My work has been interdisciplinary, in music and cognitive behavioral science. People ask, what’s music cognition? My stock answer: It’s the nature of the knowledge that you’re making use of when you know how to make sense of the music all around you.
In the 1940s, I came to the University of California to study with the composer Roger Sessions. I saw that a piece of music was like a living organism, or a complex machine. I began thinking seriously about the nature of musical knowledge. I’ve developed that study since then, as an instructor and in my books, including The Mind Behind the Musical Ear.
These days I teach a course in music cognition at the University of California. I drive myself to campus twice a week. I’m still writing. And I’m still playing chamber music. I arrange to play in order to have some reason to practice. Living immediately across the street from me is a very good violinist. We get together from time to time to play.
Lisa looks and moves like someone two decades younger than her chronological age, and she has a youthful spirit to match. From her early studies with the Bay Area figurative painters to today, her commitment to making art has continued unabated.
Painting is my life, so I’m always engaged in that. I also love to do very quick sketches—charcoal, pencil, ink. Anyplace, wherever I am, I like to draw. Animation is a new adventure I’m engaged in. It takes a lot of drawing, shooting, erasing, and redrawing to get one minute of film—perfect for my drawing addiction!
I continue to push myself to keep active. Actually, painting is surprisingly active and athletic. You are lifting and moving canvases. And I squat a lot to pick up things. I also love to travel. This year, I’m doing a hike in Ireland and walking part of the Santiago de Compostela pilgrimage trail in France.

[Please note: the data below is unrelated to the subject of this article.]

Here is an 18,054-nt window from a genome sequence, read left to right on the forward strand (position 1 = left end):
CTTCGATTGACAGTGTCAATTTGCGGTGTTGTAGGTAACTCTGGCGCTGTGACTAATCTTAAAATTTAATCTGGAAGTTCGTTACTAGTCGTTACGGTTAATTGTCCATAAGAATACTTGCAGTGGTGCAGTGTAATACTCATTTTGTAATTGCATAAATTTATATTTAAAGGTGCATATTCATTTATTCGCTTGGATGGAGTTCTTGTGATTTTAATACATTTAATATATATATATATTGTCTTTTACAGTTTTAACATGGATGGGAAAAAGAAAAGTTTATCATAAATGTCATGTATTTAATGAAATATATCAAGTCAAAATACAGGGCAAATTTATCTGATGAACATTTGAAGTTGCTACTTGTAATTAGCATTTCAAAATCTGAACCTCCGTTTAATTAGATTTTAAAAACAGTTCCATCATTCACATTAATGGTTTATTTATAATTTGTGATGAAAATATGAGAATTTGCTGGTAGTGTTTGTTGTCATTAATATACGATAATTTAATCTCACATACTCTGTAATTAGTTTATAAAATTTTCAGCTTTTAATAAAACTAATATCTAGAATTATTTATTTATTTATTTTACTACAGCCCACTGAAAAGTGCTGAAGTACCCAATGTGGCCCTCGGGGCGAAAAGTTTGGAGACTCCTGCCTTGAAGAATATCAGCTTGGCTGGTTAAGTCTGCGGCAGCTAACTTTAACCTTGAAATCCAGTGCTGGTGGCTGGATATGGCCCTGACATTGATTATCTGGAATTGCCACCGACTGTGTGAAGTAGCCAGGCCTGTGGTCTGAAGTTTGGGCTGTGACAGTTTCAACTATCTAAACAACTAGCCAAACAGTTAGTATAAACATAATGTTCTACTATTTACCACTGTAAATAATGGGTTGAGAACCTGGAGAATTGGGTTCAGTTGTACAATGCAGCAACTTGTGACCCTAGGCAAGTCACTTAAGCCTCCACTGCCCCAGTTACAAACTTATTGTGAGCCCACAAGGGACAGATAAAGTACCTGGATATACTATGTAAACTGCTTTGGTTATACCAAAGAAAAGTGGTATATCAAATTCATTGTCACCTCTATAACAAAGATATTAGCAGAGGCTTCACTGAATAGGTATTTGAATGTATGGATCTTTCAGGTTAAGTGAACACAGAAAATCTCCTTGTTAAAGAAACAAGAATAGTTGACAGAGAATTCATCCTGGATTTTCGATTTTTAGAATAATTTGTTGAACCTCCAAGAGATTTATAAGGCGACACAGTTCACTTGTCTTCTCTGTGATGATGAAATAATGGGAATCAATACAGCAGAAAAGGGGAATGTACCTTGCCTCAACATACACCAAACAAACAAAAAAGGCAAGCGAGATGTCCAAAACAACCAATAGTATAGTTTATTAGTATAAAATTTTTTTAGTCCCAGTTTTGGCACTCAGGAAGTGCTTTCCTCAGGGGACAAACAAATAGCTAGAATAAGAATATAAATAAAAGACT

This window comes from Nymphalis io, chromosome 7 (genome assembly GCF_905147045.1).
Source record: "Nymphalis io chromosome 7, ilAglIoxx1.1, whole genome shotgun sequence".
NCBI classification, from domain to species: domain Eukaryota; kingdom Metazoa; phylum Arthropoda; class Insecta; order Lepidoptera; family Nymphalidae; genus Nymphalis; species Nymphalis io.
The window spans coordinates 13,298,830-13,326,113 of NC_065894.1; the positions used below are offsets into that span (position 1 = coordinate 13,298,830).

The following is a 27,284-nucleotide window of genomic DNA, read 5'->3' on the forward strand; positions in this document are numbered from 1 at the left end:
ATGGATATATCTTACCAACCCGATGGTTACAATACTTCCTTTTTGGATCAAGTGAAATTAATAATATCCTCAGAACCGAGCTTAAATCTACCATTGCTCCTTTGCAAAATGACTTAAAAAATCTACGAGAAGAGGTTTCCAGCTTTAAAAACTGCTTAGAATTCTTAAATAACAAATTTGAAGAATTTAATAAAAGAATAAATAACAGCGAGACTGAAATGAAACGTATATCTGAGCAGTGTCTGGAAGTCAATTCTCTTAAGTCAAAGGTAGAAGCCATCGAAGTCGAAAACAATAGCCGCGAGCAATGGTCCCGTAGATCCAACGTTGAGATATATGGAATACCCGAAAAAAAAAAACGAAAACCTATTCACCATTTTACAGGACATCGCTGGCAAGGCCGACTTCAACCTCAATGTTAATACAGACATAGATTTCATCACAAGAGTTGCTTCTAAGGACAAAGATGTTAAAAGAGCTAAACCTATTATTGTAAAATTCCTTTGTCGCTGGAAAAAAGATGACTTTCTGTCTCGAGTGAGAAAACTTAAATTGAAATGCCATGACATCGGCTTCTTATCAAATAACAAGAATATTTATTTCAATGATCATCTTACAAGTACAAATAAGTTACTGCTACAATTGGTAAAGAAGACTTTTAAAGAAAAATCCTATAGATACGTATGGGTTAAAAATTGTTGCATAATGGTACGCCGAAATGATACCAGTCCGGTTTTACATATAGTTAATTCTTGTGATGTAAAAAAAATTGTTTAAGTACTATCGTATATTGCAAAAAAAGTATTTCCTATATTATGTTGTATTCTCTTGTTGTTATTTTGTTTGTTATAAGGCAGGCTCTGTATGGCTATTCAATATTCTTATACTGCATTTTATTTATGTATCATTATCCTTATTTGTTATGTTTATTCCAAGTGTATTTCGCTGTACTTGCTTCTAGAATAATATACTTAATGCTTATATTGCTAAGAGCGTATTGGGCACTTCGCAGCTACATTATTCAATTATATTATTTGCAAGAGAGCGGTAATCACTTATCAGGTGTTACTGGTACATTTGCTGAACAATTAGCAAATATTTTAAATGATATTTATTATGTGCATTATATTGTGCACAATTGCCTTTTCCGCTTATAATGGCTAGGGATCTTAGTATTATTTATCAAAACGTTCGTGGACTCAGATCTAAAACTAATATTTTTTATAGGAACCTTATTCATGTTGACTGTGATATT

I taught art for 30 years through City College and at a variety of other places. Also, I taught classes for kids. I used to tell my students, “Don’t color inside the lines—make your own lines! And make a mess!”
It’s all your own hand, and your own energy. And there’s something to be respected about that.
What I would say, too, is “Make more mistakes.” I’m still learning from my own mistakes. When you make a mistake and you say, “Oh, that’s not right,” you obviously have some idea of what would be right. So remake it, but don’t be afraid to just do it, and do it strongly, with real strength, not tickling around the edges.
Career: Marriage and family therapist; probation officer
“Sometimes older people get kind of set in their ways—that’s not me!”
Liz passed away in November 2017 at the age of 87. In the spirit so typical of her, she continued to be involved in singing with her beloved Berkeley Community Chorus and in her work with Ashby Village right up until the end. A staunch liberal Democrat and political activist all her life, she was unfailingly open hearted and full of humor. Following are some of the thoughts about aging that she expressed during an interview in February 2017.
Music is really the most important thing for me these days. I sing in the Berkeley Community Chorus—I’ve been with them for twenty-seven years.
I’m not afraid to try new things, because that helps make my life richer. For example, I like the challenge of learning new music. I have a singing teacher who works with me every week. Also, I try to become familiar with innovations. I have compromised vision because of macular degeneration. So I’ve learned how to use low vision goggles, which incorporate a smartphone. The inventor—a neuroscientist at UC Berkeley—sort of made me his field developer.